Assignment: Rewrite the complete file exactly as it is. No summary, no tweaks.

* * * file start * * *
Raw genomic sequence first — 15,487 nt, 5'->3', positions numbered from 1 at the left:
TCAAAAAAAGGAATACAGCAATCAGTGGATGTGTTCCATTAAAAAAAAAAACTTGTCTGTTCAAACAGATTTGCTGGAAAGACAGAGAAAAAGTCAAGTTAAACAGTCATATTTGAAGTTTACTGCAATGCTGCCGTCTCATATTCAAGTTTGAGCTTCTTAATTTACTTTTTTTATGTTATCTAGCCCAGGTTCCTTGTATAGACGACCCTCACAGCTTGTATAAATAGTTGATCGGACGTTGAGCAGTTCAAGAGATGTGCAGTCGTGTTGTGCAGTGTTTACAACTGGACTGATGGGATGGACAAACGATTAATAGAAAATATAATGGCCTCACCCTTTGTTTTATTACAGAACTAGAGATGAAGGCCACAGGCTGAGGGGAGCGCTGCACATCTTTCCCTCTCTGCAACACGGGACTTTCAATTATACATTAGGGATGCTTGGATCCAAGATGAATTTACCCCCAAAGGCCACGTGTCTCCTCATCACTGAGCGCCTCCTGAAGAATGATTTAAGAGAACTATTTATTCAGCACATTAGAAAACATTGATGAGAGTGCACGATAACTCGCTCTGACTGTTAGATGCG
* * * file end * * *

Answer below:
Raw genomic sequence first — 15,487 nt, 5'->3', positions numbered from 1 at the left:
TCAAAAAAAGGAATACAGCAATCAGTGGATGTGTTCCATTAAAAAAAAAAACTTGTCTGTTCAAACAGATTTGCTGGAAAGACAGAGAAAAAGTCAAGTTAAACAGTCATATTTGAAGTTTACTGCAATGCTGCCGTCTCATATTCAAGTTTGAGCTTCTTAATTTACTTTTTTTATGTTATCTAGCCCAGGTTCCTTGTATAGACGACCCTCACAGCTTGTATAAATAGTTGATCGGACGTTGAGCAGTTCAAGAGATGTGCAGTCGTGTTGTGCAGTGTTTACAACTGGACTGATGGGATGGACAAACGATTAATAGAAAATATAATGGCCTCACCCTTTGTTTTATTACAGAACTAGAGATGAAGGCCACAGGCTGAGGGGAGCGCTGCACATCTTTCCCTCTCTGCAACACGGGACTTTCAATTATACATTAGGGATGCTTGGATCCAAGATGAATTTACCCCCAAAGGCCACGTGTCTCCTCATCACTGAGCGCCTCCTGAAGAATGATTTAAGAGAACTATTTATTCAGCACATTAGAAAACATTGATGAGAGTGCACGATAACTCGCTCTGACTGTTAGATGCG